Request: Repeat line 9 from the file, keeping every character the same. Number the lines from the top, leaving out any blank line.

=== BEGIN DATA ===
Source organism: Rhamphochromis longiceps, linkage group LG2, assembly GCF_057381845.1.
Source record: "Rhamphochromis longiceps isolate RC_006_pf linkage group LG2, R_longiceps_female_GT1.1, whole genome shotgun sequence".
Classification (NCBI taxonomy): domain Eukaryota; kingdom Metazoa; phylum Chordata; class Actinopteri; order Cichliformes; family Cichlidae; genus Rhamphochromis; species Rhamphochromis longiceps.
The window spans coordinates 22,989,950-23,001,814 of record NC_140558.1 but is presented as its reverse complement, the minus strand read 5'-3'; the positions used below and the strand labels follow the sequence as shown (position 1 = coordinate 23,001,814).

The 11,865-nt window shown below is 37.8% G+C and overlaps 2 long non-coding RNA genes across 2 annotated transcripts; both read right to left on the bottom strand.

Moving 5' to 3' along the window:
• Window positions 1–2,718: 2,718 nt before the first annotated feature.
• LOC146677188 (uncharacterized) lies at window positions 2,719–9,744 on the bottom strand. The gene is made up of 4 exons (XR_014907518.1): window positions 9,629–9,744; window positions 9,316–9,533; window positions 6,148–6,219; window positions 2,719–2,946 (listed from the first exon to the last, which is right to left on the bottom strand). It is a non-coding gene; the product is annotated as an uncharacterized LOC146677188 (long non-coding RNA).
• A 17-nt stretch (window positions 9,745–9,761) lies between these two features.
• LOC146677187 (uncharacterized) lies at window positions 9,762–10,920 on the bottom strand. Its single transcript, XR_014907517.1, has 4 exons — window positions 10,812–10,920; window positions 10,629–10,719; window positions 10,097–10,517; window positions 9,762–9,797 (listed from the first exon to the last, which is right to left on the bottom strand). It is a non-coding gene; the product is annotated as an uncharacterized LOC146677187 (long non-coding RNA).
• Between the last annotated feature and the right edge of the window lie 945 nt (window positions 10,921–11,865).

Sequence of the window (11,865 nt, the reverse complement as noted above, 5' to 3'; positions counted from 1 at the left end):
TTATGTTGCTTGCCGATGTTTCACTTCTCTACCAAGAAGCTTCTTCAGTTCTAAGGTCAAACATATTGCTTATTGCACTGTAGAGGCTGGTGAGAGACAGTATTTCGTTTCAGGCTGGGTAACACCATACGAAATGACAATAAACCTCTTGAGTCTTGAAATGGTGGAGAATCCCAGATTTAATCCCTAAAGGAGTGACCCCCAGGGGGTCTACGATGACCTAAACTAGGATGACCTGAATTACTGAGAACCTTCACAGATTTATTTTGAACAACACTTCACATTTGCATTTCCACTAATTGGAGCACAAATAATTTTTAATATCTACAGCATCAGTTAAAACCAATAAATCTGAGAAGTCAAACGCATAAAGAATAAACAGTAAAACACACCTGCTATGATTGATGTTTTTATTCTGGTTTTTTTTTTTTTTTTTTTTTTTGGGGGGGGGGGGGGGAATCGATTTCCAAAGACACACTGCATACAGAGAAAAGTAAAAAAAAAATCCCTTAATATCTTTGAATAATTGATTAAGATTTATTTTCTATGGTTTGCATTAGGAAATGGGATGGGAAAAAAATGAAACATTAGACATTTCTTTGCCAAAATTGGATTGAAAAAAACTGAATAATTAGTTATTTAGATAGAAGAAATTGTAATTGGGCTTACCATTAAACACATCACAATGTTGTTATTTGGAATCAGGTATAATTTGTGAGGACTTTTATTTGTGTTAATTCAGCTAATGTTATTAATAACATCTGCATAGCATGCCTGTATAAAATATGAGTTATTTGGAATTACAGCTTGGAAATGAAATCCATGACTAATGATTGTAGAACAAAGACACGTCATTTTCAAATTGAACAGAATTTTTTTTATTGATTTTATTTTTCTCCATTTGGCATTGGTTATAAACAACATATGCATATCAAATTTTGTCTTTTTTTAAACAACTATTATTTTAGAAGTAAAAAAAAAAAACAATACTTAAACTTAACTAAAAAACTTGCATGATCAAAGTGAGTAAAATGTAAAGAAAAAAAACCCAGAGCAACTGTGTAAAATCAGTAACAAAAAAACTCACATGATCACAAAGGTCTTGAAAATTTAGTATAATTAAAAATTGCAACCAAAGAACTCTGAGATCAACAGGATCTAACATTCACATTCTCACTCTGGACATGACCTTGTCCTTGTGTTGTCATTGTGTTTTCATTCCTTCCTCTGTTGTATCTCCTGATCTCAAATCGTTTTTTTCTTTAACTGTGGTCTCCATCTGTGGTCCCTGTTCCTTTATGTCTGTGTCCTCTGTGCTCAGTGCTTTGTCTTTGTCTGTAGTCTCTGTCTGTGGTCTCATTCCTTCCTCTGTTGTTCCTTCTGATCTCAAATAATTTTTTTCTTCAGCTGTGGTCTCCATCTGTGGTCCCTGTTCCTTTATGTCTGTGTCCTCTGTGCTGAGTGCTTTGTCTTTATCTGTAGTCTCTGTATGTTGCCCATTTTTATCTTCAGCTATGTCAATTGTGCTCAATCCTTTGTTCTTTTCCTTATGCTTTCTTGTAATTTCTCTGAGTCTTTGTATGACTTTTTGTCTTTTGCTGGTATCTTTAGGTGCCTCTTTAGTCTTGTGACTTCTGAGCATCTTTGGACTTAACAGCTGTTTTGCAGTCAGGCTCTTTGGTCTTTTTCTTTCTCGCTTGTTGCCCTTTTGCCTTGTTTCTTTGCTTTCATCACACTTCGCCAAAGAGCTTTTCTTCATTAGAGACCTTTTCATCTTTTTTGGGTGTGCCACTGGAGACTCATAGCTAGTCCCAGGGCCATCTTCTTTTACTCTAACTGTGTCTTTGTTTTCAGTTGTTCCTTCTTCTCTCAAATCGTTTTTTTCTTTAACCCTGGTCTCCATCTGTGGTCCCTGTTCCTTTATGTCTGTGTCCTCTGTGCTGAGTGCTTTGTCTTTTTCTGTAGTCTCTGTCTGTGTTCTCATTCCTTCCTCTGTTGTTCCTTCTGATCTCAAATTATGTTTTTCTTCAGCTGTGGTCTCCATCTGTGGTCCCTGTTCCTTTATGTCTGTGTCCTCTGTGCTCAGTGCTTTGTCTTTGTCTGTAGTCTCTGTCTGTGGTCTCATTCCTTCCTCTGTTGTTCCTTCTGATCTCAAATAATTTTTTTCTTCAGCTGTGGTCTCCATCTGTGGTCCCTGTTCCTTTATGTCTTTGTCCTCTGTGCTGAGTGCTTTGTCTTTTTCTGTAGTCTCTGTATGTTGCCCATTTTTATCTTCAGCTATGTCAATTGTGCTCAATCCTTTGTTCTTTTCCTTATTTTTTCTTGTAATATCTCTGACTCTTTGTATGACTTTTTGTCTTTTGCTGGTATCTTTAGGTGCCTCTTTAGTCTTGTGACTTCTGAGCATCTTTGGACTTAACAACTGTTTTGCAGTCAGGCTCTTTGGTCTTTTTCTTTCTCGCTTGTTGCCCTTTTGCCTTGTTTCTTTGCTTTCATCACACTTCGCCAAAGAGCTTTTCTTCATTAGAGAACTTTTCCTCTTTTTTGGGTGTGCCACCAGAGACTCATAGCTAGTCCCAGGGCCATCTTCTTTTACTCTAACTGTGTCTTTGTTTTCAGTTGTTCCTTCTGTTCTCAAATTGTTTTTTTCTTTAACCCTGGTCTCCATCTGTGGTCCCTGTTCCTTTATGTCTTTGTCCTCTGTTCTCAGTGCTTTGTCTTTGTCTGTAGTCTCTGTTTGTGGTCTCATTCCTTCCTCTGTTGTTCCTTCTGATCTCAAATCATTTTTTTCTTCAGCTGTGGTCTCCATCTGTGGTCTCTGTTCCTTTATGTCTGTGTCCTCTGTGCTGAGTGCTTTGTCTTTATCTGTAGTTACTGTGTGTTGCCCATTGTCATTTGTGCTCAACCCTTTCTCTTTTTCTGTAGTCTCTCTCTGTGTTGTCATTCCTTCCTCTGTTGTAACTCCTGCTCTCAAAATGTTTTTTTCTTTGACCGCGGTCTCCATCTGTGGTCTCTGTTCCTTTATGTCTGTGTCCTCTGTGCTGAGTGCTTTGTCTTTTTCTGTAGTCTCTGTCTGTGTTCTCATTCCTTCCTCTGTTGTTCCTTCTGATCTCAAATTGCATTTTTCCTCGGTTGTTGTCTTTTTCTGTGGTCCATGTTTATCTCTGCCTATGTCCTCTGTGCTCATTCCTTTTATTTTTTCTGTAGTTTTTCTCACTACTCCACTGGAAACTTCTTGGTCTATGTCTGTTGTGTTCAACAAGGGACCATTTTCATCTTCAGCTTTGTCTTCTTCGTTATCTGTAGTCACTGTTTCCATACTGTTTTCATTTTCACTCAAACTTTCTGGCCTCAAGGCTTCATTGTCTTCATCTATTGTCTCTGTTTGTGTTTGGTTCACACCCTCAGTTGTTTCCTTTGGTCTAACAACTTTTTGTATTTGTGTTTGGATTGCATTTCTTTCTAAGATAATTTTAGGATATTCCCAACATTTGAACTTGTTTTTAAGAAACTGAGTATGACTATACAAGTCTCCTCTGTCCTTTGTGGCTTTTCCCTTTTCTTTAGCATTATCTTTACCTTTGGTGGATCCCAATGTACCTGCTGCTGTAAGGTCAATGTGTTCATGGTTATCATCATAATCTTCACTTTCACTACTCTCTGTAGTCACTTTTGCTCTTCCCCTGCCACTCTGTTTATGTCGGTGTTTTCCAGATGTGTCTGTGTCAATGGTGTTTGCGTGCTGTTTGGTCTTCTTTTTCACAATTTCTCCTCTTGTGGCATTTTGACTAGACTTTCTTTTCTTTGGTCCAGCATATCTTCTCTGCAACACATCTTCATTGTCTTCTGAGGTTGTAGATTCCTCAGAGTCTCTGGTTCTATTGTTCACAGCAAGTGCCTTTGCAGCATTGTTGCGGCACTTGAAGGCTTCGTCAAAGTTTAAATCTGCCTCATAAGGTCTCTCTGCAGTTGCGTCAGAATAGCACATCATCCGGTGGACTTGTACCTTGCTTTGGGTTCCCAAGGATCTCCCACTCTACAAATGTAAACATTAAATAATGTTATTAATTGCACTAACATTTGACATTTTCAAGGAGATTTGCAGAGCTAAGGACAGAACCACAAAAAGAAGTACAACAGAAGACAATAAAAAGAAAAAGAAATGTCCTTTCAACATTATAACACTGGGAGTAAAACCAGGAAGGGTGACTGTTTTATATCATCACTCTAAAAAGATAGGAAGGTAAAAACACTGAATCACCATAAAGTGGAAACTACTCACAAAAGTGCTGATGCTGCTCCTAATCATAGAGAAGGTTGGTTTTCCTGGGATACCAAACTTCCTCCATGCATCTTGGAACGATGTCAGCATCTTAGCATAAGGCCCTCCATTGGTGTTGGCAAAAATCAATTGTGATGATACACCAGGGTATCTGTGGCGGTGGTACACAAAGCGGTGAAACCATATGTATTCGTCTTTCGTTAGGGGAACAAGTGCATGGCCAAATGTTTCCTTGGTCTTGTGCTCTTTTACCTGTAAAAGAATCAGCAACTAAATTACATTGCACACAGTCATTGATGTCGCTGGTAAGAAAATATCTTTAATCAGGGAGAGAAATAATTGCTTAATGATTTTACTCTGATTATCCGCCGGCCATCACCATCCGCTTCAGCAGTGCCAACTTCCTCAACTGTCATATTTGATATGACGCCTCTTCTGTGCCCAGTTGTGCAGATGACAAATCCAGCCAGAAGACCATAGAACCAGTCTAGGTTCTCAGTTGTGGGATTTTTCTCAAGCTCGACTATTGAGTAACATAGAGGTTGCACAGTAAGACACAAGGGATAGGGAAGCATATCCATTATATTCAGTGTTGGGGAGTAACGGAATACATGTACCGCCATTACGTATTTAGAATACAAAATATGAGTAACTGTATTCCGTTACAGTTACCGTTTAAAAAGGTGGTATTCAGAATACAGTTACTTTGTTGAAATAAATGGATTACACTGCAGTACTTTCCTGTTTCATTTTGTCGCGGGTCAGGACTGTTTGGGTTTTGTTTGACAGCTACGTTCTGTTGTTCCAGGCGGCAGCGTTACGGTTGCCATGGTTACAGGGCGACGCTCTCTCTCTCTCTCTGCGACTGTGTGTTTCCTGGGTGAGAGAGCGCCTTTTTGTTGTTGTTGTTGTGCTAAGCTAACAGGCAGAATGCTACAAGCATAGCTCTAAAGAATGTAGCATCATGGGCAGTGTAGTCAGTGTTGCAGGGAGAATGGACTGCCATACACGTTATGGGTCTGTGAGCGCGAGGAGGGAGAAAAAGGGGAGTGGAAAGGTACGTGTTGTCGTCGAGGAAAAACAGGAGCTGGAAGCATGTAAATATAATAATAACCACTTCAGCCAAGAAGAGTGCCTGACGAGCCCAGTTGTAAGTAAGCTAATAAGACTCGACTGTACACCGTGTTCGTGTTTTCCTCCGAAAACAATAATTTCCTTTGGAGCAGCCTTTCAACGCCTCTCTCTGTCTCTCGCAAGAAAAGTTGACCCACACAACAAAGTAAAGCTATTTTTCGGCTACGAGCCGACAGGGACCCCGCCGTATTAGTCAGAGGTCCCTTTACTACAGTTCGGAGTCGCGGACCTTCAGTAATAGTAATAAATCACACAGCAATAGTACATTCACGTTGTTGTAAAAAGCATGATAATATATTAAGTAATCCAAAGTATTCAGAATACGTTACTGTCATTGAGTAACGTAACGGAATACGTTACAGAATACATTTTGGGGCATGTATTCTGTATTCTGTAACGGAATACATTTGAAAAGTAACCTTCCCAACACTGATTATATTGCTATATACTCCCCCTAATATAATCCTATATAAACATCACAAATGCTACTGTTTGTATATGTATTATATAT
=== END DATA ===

• A 17-nt stretch (window positions 9,745–9,761) lies between these two features.